Re: Simulcast Sites vs. Stand Alone Sites

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Does anybody know why some counties, like Cuyahoga and Summit went to Simulcast vs counties like Lorain where they have stand alone sites, where the stand alone sites are based on affliation.
 
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Does anybody know why some counties, like Cuyahoga and Summit went to Simulcast vs counties like Lorain where they have stand alone sites, where the stand alone sites are based on affliation.
Does simulcasting waste transmitting resources by sending the same messages over multiple towers instead of based on affliation and only when an emergency arises to go to simulcasting?
 

Volfirefighter

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A simulcast system provides the most complete overlapping coverage of a county so that (hopefully) no user is ever out-of-range of a tower. It also allows users on different sides of the coverage area to hear each other while connected to different towers.
 
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jonwienke

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Does simulcasting waste transmitting resources by sending the same messages over multiple towers instead of based on affliation and only when an emergency arises to go to simulcasting?
No. All of the towers in a simulcast cell use the same frequencies, so a call is transmitted on the same frequency from every tower. The point of simulcast is to eliminate the dead spots you get in coverage from a single transmitter, much like having multiple light fixtures in a room can eliminate dark shadows.
 

Volfirefighter

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When the state built MARCS, it placed enough towers in each county so that OSP and ODOT could, most of the time, hit a tower with an in-vehicle radio. They were not exactly concerned with local police and fire departments hitting a tower with portables far off state routes or within buildings. Simulcast solves this. When built, the infrastructure for simulcast has been paid for by the county. The three in my area: Summit, Stark, and Tuscarawas were already faced at the time with replacing outdated analog and/or mixed mode trunking systems.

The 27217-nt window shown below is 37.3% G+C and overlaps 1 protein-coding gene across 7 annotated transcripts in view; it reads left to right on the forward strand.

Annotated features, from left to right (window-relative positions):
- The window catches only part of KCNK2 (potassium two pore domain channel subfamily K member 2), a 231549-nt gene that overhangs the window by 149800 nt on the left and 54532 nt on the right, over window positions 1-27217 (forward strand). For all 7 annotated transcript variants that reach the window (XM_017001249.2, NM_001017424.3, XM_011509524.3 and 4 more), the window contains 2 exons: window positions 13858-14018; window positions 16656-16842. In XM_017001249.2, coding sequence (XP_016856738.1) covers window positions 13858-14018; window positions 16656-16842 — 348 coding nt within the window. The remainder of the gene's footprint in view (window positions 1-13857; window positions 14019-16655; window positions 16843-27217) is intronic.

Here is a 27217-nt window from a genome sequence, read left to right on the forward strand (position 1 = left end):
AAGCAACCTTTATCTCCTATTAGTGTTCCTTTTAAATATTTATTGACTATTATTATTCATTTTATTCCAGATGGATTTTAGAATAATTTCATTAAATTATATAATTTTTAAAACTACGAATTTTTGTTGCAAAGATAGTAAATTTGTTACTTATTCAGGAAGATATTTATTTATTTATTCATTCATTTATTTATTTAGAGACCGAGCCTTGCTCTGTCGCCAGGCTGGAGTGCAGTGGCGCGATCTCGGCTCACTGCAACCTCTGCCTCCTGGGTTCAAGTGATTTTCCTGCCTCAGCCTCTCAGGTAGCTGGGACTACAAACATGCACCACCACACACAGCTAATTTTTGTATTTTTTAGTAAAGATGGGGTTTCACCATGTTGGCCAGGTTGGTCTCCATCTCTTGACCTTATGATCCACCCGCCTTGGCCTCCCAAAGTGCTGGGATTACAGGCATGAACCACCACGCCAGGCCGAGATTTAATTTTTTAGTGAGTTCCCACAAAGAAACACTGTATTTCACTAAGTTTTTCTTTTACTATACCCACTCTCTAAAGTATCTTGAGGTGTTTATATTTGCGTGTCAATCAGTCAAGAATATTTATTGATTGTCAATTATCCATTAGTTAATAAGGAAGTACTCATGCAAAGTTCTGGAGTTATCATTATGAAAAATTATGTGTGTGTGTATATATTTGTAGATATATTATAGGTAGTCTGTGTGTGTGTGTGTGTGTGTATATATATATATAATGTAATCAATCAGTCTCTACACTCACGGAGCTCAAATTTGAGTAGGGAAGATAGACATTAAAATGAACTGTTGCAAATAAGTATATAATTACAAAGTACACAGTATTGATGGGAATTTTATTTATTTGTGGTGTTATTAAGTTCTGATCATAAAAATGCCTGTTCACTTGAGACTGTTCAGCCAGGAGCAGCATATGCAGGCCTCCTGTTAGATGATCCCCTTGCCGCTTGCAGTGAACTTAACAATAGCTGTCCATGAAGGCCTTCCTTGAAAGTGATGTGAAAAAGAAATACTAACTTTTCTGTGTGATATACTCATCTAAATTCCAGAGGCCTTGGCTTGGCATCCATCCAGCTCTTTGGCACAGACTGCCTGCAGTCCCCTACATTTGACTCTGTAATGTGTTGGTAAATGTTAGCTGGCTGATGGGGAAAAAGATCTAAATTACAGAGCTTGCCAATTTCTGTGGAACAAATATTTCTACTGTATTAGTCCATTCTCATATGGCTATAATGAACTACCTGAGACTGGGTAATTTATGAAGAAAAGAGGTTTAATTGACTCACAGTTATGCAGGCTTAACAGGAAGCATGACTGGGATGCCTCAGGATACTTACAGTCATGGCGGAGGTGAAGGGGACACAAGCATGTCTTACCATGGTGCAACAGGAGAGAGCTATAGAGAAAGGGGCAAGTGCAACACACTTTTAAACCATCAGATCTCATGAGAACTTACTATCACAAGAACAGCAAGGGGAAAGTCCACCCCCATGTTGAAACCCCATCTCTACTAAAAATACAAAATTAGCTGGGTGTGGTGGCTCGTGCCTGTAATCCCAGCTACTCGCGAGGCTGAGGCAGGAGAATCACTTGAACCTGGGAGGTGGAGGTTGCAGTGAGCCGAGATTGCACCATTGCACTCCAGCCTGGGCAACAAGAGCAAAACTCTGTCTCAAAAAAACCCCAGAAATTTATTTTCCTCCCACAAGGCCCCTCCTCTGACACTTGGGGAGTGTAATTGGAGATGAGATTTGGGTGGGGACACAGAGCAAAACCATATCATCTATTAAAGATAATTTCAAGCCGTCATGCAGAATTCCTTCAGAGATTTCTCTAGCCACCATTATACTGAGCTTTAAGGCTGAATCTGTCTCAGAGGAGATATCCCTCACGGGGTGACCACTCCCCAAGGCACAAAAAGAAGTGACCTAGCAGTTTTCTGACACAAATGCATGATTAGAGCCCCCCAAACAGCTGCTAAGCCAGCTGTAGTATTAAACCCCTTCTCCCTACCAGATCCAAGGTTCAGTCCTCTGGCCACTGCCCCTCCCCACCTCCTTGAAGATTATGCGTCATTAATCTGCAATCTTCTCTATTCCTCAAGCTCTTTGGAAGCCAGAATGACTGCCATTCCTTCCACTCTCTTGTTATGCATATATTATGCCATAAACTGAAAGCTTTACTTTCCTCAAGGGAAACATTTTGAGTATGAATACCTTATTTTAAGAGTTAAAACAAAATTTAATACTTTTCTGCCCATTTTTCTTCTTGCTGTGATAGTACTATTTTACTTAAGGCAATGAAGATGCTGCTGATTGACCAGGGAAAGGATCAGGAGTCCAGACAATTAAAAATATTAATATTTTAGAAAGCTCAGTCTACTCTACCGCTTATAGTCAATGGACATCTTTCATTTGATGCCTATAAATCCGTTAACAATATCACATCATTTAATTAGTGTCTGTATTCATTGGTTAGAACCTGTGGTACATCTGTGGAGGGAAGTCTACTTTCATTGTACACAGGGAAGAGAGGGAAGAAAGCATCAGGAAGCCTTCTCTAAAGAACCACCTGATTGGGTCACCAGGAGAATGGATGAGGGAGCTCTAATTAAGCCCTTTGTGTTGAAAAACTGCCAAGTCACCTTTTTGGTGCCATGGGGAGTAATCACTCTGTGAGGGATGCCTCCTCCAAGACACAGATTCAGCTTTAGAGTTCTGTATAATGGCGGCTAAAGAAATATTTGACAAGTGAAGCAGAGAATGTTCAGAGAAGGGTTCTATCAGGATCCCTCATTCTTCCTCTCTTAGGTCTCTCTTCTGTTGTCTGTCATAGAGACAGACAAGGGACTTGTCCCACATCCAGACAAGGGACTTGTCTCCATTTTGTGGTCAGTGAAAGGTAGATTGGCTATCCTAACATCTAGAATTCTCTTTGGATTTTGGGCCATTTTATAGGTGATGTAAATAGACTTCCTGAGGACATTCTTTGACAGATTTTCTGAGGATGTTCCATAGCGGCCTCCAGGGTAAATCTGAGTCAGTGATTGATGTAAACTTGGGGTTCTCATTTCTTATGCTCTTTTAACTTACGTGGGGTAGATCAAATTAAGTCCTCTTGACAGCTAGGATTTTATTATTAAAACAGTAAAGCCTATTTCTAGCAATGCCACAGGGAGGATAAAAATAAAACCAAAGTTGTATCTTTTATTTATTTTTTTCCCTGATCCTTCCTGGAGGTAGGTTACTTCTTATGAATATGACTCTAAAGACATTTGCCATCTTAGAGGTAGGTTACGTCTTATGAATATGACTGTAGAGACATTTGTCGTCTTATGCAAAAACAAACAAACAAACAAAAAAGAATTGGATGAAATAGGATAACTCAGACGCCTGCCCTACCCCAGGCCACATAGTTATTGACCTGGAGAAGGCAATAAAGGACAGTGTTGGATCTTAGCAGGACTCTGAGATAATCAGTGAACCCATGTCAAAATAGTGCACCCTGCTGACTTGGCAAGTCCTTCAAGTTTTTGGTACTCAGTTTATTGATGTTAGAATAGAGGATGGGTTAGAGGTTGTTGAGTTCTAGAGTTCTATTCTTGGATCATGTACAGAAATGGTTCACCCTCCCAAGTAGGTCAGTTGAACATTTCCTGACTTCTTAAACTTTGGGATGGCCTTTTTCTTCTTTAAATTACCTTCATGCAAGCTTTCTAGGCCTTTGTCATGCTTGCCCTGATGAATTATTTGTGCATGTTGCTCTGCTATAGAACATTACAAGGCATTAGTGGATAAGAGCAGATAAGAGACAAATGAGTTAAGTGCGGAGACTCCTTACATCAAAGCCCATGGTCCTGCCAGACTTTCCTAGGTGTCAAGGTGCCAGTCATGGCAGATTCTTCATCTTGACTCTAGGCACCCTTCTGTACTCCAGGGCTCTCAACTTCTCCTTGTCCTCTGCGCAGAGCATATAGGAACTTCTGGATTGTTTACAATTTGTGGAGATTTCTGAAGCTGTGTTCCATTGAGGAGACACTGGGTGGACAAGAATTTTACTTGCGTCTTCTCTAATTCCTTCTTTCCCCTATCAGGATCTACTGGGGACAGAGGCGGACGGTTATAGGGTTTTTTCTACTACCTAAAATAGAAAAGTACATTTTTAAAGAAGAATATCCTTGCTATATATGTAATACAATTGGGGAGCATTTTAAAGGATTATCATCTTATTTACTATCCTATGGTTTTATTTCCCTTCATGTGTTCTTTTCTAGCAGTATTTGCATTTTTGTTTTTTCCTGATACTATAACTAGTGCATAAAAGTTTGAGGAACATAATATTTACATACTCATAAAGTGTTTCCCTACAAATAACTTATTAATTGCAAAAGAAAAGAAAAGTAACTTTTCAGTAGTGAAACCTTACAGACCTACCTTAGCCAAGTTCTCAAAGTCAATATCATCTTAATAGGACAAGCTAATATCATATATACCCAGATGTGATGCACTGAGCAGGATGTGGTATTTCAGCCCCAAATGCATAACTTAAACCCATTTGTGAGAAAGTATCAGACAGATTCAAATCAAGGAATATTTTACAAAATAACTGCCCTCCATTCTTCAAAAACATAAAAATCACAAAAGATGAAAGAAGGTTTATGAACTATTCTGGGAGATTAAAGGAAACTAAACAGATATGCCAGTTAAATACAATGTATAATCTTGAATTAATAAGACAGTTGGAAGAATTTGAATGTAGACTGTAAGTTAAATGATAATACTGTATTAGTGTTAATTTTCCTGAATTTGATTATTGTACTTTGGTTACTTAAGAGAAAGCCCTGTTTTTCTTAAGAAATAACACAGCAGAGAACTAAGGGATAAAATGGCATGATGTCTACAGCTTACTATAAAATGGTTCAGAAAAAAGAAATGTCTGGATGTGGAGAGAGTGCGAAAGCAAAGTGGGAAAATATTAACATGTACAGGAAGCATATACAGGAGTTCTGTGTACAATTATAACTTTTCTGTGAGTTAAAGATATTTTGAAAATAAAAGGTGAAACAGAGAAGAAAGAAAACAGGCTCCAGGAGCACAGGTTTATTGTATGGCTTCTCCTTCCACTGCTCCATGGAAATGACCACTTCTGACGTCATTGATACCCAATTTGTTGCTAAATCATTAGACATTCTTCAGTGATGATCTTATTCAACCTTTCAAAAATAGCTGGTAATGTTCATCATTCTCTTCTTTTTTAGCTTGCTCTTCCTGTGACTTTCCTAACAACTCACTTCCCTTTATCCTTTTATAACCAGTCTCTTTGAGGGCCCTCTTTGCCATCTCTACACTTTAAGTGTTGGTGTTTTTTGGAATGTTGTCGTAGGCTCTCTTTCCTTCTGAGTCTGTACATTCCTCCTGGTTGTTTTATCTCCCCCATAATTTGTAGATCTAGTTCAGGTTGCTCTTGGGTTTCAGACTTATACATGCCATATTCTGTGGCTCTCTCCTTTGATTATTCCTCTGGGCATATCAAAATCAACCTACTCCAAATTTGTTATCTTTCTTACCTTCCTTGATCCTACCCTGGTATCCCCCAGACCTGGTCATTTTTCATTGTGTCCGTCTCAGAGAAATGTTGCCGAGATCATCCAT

KK4JUG

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It many cases, simulcast is something of an overkill but, in fact, they were "erring on the side of caution." In the past, many counties and municipalities had notorious dead spots. Locally, in the late 60s there were several with the 4 channel VHF repeater system. They were in areas where police had a particular need to maintain contact with dispatch and other officers. With the 800 mHz system and a total of 3 towers covering 110 square miles, the problem was solved.
 

612345

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There is no such thing as; "simulcast is something of an overkill " when your in some basement crawling on your hands and knees looking for the seat of the fire. This is why fire ground tactical operations should be on analog simplex. If not, the more signal saturation the better. The simulcast systems give you that.
 

KK4JUG

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Perhaps that wasn't the best choice of words but if the units are on simplex, simulcast doesn't matter. But, yes, it's better to have it and not need it rather than need it and not have it.
 
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